The International Student’s Guide to Madrid Nightlife

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Welcome to Madrid: capital city of Spain, world-class provider of fine cuisine, and haven for nightlife that is second-to-none. Madrid is the perfect city for the international student with a strong sense of discovery. Exploring Madrid can be a full-time job, and the daily routine in Spain may be very different than what you’re used to at home. Read on to learn what to expect from a typical day and night in Madrid.

Similar to other Europeans, Spaniards wake between 6 – 8 AM on work or school days. But that’s where the similarities end. Breakfast is typically on the light side. A small snack follows in the late morning or early afternoon, tiding you over until lunch, which does not start until 2 PM.

After lunch, Spaniards like to take naps known as siestas. Try making time for a siesta or two — you will enjoy it. After siesta, it’s common to enjoy merienda, a small meal such as pastry and coffee, to fill the gap between lunch and dinner.  Dinner takes place late, between 8 and 11 PM.

After dinner, some international students opt to turn-in early, missing out on the late-night festivities. If you choose to sample Madrid’s nightlife, be sure to pace yourself and avoid overeating. Many markets and restaurants are open all night; that hole-in-the-wall chicken kebab place you spotted early in the evening may well become your favorite 2 AM delight.

Before heading out to the bars and clubs, it’s a good idea to plan your stops instead of wandering in search of the perfect venue. Some clubs don’t open until 12 PM or even 1 AM, and some areas of the city are not popular at certain times of night. Many clubs run promotions on certain days of the week, including free drinks and free entry up to a certain time. Club entry fees are typically 20 Euros, and drinks can be 10-14 Euros each, so watching out for these promotions can save quite a bit of cash. Theme nights are also quite popular, so keep an eye out for those.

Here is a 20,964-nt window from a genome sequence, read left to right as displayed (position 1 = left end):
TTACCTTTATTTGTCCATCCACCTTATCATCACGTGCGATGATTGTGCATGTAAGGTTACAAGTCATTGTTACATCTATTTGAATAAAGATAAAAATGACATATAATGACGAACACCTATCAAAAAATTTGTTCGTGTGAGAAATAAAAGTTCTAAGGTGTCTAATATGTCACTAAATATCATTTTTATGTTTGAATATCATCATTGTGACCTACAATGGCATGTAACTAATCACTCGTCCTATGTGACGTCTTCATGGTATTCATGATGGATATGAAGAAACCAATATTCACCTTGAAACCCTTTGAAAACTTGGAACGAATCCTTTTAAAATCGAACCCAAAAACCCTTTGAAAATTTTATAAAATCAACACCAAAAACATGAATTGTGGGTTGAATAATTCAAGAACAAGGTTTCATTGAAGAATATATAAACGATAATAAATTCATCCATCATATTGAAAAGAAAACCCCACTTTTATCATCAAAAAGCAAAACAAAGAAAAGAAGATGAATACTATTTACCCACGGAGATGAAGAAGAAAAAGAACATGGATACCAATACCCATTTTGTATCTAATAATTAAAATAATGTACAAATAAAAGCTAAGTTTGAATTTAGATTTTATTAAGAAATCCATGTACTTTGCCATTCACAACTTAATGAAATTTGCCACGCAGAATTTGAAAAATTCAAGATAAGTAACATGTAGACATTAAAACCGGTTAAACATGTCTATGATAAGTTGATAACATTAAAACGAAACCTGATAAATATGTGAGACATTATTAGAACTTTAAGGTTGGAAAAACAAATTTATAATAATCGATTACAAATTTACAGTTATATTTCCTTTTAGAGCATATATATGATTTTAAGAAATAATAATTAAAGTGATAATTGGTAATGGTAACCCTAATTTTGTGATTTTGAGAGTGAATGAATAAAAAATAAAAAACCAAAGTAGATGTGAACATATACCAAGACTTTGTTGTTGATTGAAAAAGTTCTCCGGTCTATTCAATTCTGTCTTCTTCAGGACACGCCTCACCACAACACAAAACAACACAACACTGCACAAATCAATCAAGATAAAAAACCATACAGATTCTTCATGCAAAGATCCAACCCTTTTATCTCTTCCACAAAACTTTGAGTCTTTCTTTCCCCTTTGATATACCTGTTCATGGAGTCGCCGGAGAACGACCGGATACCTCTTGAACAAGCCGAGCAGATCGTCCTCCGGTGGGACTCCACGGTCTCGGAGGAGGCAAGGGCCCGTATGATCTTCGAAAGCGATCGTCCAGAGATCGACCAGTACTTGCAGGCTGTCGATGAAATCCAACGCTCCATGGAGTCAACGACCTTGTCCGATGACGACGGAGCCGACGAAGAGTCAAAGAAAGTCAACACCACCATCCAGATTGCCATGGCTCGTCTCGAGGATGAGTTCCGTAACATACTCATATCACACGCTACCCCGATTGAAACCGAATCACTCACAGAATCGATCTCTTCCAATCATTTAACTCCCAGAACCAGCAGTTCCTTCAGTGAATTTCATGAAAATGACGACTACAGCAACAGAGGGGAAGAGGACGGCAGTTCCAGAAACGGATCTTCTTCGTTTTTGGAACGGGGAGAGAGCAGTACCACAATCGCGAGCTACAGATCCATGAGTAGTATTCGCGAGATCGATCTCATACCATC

The best way to learn about and keep track of Madrid nightlight is through social media, especially Facebook. Club promoters update their social media pages frequently. Following these nightlife updates is the easiest way to to know what’s happening in-the-moment.

Madrid is incredibly exciting and the people are exceptionally friendly, but be advised that pickpocketing can be a problem. For women, it’s best to keep your purse strap over shoulder instead of on your arm.  Better yet, find a bag that with a strap that goes across your body. For men, keep your wallet in your front pocket, or leave your wallet at home and bring only cash and your ID.

With these tips in mind, you’ll have the time of your life traversing Madrid’s small, weaving side streets and grand courtyards packed with dancing crowds, food, and festivities. Good luck, and have fun!

 

Author Bio: Jack Wheeler is a junior at Suffolk University double majoring in Print Journalism and English. He is currently interning at peerTranfer and in his free time enjoys surfing, writing short stories, and exploring new places.

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